NO DIRECT evidence tied a Toledo priest to the bizarre ritualistic murder of a Roman Catholic nun 26 years ago, but plenty of circumstantial evidence did.
To the jury's credit in reaching its surprisingly swift guilty verdict against the Rev. Gerald Robinson, justice may have been delayed - by a quarter century or so - but ultimately, it was not denied.
When Sister Margaret Ann Pahl was found murdered in the sacristy of the Mercy Hospital chapel where she and Robinson worked, he was an early suspect. But according to police testimony, an investigation into the priest was just beginning when it was abruptly terminated. No one was charged in the crime.
The man convicted a generation later of killing Sister Margaret Ann actually presided over her funeral and went on to serve as pastor in three Toledo Diocese parishes.
But two years ago the cold case was suddenly reopened after an unidentified woman came forward with claims of childhood abuse by Toledo priests, including Robinson. The accuser told prosecutors that Robinson had engaged in Satanic rituals.
Arrested in 2004, Robinson may have figured that the long time lapse between the murder and trial would work in his favor. Over the course of two and a half decades, memories fade, key figures die, resolve weakens. People can get away with murder. It's safe to say many expected the slight, 68-year-old priest to walk away a free man.
But powerful testimony by forensic experts as well as authorities on religious ritual made the prosecution's case. The circumstantial evidence was just too compelling.
Ultimately, the jury unanimously agreed: The sins of the Father had been proven.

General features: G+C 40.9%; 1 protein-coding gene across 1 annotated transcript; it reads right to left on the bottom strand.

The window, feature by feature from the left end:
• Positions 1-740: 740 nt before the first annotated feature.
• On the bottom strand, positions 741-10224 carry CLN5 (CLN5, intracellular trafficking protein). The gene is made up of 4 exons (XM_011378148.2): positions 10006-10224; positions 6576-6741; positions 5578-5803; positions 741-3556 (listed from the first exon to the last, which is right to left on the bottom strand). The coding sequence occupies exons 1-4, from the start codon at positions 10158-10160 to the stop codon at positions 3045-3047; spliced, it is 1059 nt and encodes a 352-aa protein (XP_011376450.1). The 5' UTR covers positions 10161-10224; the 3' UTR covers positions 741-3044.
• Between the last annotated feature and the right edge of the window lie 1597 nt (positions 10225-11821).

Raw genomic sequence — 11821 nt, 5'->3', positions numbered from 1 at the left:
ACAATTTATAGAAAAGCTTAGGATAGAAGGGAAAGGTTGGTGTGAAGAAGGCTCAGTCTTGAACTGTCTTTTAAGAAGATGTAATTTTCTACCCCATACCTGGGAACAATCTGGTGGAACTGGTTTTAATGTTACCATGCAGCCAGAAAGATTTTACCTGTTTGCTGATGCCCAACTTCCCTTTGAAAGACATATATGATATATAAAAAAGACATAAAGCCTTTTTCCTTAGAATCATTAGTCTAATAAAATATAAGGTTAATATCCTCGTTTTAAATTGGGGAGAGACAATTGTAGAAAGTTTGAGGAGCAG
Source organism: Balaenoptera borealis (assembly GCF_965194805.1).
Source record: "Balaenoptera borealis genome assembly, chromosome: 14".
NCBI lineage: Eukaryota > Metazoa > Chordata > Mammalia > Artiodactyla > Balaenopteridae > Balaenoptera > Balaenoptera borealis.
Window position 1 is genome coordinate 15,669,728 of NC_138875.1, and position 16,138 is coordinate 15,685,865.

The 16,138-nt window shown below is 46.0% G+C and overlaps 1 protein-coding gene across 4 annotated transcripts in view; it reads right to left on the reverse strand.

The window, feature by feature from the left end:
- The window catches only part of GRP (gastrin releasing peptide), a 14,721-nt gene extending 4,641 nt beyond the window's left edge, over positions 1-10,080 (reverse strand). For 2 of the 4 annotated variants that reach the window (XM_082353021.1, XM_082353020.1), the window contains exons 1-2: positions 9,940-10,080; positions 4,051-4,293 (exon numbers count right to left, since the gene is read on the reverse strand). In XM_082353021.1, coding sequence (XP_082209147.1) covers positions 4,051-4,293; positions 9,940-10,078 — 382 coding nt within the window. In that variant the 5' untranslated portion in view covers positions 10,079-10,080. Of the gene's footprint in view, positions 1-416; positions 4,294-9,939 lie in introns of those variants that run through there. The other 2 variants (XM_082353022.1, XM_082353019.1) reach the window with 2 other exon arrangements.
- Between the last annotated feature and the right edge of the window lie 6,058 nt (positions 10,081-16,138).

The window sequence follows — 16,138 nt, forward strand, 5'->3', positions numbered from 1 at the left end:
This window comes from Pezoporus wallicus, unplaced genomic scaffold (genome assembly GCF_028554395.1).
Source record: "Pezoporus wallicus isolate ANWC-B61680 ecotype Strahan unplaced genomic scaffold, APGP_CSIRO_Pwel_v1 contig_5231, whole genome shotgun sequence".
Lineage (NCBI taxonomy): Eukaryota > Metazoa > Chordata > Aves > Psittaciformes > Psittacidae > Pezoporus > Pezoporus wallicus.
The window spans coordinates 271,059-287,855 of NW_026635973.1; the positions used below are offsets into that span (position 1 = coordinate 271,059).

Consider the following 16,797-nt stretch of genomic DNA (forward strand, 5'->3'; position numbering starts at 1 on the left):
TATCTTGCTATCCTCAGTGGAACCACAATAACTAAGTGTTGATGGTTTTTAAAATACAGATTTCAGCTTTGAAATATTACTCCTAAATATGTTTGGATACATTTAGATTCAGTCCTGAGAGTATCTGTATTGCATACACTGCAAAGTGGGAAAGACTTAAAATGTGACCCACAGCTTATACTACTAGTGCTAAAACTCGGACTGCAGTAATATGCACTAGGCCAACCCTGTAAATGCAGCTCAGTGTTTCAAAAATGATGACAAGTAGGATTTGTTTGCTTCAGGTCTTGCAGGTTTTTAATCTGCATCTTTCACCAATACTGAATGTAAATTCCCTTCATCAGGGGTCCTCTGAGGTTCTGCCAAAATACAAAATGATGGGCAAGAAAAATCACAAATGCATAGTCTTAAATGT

The conviction raises questions once again about the role of the Diocese of Toledo and the prospect that church officials obstructed justice with their reluctance to share documents and files that might have helped in the investigation.
If indeed the diocese impeded the investigation, and there is still more to this bizarre case, the Lucas County Prosecutor's Office has more work to do and additional charges should be filed. As the community has seen with the child molestation scandal, the diocese has not always been forthcoming about misconduct within.
Rather than speak publicly after the verdict, Bishop Leonard Blair simply issued a statement expressing hope that "the conclusion of the trial will bring some measure of healing for all those affected by the case as well as for our local church."
That, we suspect, will take a while. We were much more impressed by the dignified reaction of the Sisters of Mercy, who spoke of their Christian acceptance and respect for the jury's decision and their determination to move forward, with the grace of God, to "forgive the person who caused [Sister Margaret Ann's] death."
They provide a lesson for us all.
Throughout the trial, Robinson's demeanor never changed. He seemed to have just one facial expression, an impassive detachment that belied the enormity of his situation. Even when the guilty verdict was announced, and even though at his age he may spend the rest of his life in prison, there was no shrug, no flinch, no look of disbelief.
In the end, perhaps that was one more piece of evidence.
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